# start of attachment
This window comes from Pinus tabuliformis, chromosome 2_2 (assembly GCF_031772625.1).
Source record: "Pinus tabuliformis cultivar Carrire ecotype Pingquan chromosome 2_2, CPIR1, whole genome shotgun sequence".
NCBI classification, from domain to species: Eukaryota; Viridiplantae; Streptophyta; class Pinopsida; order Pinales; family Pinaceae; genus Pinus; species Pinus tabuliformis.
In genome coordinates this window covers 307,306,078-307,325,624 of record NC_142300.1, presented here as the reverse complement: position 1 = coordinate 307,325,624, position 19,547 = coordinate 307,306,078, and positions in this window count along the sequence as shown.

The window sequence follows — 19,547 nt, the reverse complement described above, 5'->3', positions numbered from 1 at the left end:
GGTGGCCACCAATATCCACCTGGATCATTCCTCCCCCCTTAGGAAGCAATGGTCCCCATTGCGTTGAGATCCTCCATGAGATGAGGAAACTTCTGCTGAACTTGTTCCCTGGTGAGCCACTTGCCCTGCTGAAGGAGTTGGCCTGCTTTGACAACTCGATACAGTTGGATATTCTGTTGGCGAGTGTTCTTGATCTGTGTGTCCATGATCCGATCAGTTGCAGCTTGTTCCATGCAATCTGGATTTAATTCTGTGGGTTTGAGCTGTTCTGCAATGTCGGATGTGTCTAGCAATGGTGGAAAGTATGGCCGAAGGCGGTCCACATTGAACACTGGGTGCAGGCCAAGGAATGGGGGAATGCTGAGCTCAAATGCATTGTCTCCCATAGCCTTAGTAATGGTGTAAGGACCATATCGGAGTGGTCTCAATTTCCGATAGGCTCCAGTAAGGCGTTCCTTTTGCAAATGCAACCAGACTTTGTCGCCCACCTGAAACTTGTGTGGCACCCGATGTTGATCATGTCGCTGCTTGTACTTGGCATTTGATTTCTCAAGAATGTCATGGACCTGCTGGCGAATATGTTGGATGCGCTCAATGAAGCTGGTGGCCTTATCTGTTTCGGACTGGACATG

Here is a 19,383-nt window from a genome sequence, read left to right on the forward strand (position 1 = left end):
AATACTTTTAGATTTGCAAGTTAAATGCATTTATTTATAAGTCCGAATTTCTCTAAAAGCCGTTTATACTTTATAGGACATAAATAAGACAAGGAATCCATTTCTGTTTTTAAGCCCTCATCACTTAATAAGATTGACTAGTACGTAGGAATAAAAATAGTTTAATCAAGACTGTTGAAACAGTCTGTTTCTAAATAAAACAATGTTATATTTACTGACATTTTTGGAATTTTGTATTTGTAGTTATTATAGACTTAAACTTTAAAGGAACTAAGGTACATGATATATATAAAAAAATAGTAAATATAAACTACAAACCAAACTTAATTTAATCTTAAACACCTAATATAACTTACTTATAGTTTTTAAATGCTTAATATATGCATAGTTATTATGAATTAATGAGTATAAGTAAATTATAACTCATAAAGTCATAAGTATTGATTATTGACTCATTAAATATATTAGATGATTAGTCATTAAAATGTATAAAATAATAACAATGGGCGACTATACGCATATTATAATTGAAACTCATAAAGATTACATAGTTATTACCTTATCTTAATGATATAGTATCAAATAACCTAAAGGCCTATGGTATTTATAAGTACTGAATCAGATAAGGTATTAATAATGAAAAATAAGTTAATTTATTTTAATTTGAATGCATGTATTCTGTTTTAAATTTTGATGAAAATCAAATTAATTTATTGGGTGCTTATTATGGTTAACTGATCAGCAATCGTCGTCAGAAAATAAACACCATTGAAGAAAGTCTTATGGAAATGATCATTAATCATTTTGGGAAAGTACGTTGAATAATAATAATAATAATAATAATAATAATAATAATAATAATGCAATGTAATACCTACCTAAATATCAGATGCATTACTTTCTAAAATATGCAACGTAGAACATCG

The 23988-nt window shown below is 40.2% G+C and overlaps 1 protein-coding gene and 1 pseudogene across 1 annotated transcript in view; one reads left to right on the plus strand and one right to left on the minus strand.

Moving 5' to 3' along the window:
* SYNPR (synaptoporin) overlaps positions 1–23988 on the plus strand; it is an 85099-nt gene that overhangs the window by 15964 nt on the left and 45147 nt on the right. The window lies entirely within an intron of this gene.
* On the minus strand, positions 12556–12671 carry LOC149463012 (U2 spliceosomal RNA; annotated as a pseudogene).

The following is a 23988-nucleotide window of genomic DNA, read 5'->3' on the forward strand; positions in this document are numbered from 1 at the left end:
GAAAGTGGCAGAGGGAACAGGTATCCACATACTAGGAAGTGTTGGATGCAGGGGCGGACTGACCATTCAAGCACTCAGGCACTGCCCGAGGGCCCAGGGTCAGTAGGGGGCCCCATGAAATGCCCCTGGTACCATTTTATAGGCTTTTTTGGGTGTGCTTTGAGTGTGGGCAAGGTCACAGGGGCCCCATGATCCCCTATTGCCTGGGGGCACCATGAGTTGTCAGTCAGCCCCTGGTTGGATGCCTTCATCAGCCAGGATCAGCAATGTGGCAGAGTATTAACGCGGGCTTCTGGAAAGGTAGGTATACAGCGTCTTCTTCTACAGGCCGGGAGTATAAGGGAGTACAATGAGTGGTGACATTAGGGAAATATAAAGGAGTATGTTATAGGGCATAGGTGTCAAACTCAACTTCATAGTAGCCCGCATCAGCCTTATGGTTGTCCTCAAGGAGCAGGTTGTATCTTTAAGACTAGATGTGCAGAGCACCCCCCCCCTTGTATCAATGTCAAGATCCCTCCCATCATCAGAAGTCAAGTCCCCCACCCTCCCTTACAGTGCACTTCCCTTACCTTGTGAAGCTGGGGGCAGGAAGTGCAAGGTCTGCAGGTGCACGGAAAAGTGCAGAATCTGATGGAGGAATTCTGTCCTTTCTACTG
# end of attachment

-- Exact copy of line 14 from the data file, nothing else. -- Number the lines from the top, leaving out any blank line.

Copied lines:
GAAAGTGGCAGAGGGAACAGGTATCCACATACTAGGAAGTGTTGGATGCAGGGGCGGACTGACCATTCAAGCACTCAGGCACTGCCCGAGGGCCCAGGGTCAGTAGGGGGCCCCATGAAATGCCCCTGGTACCATTTTATAGGCTTTTTTGGGTGTGCTTTGAGTGTGGGCAAGGTCACAGGGGCCCCATGATCCCCTATTGCCTGGGGGCACCATGAGTTGTCAGTCAGCCCCTGGTTGGATGCCTTCATCAGCCAGGATCAGCAATGTGGCAGAGTATTAACGCGGGCTTCTGGAAAGGTAGGTATACAGCGTCTTCTTCTACAGGCCGGGAGTATAAGGGAGTACAATGAGTGGTGACATTAGGGAAATATAAAGGAGTATGTTATAGGGCATAGGTGTCAAACTCAACTTCATAGTAGCCCGCATCAGCCTTATGGTTGTCCTCAAGGAGCAGGTTGTATCTTTAAGACTAGATGTGCAGAGCACCCCCCCCCTTGTATCAATGTCAAGATCCCTCCCATCATCAGAAGTCAAGTCCCCCACCCTCCCTTACAGTGCACTTCCCTTACCTTGTGAAGCTGGGGGCAGGAAGTGCAAGGTCTGCAGGTGCACGGAAAAGTGCAGAATCTGATGGAGGAATTCTGTCCTTTCTACTG